Coming soon — cut-and-paste children?
In the first successful test of a controversial technique, scientists in a new study were able to edit out heart disease-linked genes from fertilized embryos — with no adverse effects on the cells’ other genes.
Scientists at the Oregon Health and Science University used CRISPR, a controversial, but easy to use, gene-editing tool to remove bad genes from DNA.
“It’s the best way to treat the disease before the genetic mutation is actually transmitted to the embryo,” Dr. Shoukhrat Mitalipov, the project’s lead researcher, told Time Magazine.
Here’s how it works: Researchers led by Dr. Mitalipov took healthy human eggs and fertilized them with the sperm of a man with a genetic heart disease. Based on prior research, 50% of the embryos in the study were expected to carry the bad gene.
Scientists then deployed CRISPR, which consists of short, repetitive DNA sequences that can target undesirable gene sequences — like the mutated DNA segments that cause hypertrophic cardiomyopathy.
After CRISPR cut out those bad segments, the embryo itself repaired the cut. As a result, only 28% of the resulting embryos carried genes for hypertrophic cardiomyopathy.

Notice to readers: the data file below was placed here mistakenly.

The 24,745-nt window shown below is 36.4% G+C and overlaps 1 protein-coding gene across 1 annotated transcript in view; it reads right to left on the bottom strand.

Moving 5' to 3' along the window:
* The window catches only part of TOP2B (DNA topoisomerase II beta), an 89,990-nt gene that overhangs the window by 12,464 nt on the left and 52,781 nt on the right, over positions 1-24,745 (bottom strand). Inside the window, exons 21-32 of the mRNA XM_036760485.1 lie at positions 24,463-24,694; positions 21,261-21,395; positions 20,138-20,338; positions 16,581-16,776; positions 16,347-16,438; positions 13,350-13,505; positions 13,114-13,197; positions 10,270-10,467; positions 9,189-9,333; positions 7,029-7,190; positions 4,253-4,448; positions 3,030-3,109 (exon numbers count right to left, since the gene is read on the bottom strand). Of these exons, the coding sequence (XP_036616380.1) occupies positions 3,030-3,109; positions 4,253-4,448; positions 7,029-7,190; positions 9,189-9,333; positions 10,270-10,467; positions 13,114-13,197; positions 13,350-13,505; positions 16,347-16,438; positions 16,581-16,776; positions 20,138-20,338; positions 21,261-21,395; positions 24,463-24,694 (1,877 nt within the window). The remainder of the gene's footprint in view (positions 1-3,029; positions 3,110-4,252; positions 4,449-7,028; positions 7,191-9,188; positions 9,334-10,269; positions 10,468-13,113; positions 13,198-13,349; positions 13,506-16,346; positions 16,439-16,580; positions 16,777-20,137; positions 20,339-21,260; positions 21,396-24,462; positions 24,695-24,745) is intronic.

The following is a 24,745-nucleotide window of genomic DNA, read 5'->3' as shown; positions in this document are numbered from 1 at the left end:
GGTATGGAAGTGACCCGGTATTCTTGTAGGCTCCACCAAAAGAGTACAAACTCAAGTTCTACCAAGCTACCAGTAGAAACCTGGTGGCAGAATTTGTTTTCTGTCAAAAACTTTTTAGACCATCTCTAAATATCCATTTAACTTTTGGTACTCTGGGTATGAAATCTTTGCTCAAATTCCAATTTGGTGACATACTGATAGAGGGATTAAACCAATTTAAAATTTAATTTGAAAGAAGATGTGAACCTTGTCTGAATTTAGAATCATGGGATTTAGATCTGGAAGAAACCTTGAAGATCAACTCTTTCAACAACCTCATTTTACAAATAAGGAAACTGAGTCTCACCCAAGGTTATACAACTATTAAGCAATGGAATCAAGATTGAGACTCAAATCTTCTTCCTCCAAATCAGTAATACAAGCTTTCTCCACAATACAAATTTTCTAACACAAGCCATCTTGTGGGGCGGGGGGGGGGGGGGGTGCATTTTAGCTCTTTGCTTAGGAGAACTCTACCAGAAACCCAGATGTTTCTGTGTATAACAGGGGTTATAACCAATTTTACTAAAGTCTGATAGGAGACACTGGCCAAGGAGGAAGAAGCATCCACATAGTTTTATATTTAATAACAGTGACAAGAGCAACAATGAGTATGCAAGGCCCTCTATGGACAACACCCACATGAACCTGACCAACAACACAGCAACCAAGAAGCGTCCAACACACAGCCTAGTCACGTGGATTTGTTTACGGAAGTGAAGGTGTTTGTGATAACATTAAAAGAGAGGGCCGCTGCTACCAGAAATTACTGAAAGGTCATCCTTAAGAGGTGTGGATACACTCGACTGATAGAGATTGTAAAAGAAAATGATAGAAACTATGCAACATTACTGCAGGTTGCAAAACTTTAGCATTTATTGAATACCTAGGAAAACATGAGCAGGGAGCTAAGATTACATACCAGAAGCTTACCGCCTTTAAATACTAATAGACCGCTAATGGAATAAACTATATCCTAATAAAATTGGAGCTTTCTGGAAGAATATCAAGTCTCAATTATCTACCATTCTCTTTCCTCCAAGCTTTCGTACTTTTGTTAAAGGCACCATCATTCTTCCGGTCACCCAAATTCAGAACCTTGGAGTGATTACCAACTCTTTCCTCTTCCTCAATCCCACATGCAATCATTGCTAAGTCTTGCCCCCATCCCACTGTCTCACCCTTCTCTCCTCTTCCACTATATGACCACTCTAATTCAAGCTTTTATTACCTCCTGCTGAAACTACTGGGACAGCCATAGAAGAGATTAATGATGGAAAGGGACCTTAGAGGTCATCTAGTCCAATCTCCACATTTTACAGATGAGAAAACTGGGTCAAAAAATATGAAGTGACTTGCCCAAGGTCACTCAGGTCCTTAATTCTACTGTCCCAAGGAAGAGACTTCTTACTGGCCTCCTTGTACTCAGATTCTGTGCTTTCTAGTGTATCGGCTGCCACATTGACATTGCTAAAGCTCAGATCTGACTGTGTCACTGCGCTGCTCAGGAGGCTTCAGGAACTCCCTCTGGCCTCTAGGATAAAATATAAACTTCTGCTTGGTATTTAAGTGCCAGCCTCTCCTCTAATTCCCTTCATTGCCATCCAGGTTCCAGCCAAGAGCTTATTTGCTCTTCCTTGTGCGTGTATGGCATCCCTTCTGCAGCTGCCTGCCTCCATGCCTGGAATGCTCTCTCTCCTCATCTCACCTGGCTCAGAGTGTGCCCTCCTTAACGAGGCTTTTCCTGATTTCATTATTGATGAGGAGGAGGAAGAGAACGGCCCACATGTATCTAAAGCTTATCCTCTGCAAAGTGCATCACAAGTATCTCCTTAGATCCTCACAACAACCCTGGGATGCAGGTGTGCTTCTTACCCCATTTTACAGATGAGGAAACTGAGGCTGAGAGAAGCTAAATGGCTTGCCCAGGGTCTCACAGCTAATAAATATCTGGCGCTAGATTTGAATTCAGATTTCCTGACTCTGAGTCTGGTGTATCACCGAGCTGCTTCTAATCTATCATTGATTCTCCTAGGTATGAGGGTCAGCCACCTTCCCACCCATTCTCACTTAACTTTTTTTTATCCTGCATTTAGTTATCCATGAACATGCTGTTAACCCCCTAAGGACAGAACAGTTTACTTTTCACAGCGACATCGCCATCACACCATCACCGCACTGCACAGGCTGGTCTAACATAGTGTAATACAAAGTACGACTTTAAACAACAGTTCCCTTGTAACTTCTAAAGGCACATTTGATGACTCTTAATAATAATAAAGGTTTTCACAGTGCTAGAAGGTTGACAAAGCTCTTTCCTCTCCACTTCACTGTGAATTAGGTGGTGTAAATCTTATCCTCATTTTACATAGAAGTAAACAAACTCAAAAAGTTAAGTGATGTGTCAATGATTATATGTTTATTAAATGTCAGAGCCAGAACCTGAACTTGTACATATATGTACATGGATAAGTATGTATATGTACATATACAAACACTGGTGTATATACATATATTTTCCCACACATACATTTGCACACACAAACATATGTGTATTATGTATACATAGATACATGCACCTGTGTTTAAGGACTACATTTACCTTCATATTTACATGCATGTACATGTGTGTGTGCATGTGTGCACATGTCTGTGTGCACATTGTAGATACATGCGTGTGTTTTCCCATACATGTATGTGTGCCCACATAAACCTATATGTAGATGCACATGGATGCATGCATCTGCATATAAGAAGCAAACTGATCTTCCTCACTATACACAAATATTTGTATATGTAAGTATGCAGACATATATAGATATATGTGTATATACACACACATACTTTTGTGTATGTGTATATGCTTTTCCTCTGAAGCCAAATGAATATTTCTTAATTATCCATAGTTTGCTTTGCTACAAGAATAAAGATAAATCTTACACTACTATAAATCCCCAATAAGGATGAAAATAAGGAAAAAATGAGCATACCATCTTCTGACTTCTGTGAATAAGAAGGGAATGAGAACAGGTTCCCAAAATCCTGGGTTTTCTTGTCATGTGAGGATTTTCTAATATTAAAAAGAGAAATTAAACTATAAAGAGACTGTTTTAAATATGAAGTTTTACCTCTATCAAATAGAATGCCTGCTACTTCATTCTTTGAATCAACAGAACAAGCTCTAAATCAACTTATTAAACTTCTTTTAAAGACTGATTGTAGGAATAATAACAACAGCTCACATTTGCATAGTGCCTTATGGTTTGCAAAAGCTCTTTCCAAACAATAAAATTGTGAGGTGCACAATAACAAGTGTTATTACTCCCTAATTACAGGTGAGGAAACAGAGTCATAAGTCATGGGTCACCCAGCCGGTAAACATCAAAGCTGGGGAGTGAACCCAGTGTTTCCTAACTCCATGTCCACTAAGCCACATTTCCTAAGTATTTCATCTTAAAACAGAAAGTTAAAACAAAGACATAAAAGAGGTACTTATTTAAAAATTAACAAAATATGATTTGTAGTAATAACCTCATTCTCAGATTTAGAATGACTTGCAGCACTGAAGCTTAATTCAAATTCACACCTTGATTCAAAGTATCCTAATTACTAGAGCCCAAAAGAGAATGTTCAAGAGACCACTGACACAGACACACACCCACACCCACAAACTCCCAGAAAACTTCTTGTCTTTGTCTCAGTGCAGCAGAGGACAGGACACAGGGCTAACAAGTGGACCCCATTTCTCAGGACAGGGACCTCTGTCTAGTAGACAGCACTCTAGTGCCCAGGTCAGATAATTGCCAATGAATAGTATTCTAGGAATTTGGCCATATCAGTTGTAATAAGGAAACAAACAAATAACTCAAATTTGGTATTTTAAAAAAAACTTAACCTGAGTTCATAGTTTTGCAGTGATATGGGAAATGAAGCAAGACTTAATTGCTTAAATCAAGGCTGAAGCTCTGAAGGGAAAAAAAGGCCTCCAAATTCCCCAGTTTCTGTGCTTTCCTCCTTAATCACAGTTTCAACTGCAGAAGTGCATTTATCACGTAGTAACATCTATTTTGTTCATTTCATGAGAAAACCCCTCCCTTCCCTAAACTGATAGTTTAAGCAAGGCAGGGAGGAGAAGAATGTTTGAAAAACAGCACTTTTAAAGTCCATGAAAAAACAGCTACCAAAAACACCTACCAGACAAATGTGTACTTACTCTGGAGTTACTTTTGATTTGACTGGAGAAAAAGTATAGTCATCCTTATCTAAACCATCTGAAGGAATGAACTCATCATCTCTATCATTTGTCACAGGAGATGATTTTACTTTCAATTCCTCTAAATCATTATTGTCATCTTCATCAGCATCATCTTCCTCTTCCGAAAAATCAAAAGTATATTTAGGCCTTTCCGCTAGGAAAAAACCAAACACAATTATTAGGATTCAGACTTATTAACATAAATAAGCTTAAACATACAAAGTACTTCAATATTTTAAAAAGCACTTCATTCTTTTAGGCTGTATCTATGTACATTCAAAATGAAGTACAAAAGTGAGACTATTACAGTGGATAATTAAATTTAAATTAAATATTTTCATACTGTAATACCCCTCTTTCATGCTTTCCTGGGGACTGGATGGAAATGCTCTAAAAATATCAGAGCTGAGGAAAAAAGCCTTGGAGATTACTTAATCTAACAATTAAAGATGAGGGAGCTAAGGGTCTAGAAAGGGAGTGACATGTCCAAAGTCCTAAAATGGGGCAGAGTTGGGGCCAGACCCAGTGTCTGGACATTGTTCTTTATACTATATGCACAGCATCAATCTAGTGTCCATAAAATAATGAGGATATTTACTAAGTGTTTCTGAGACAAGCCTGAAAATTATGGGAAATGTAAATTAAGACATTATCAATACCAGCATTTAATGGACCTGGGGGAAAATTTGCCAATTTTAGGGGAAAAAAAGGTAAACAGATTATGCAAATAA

The possibilities of CRISPR are as endless as the ethical qualms. Though it’s still in the testing phase, CRISPR has been likened to eugenics or playing God by allowing scientists to create “designer babies” or wipe out diseases through the kind of genetic engineering currently limited to plants and lower animals.
Last year, then-Director of National Intelligence James Clapper said CRISPR was potentially a weapon of mass destruction because of how easily it could be perverted into a weapon to create killer insects, plagues, or viruses.
Then again, the gene-editing tool could be used to eliminate horrific, costly diseases like cystic fibrosis, sickle cell anemia, certain cancers and heart diseases, and perhaps even offer protection against Alzheimer’s.
It will take a while for researchers to get to 100% effectiveness, at which point pregnancy trials may begin, pending government approval, which is by no means a sure thing.
There have been other successful attempts to edit human embryos carried out by scientists in China, but those experiments revealed errors in CRISPR’s ability to seamlessly edit DNA.
Mitalipov’s team may have finally found the fix.
“There is still work to do to improve the efficiency,” Dr. Mitalipov told Time. “But I think that’s possible to do.”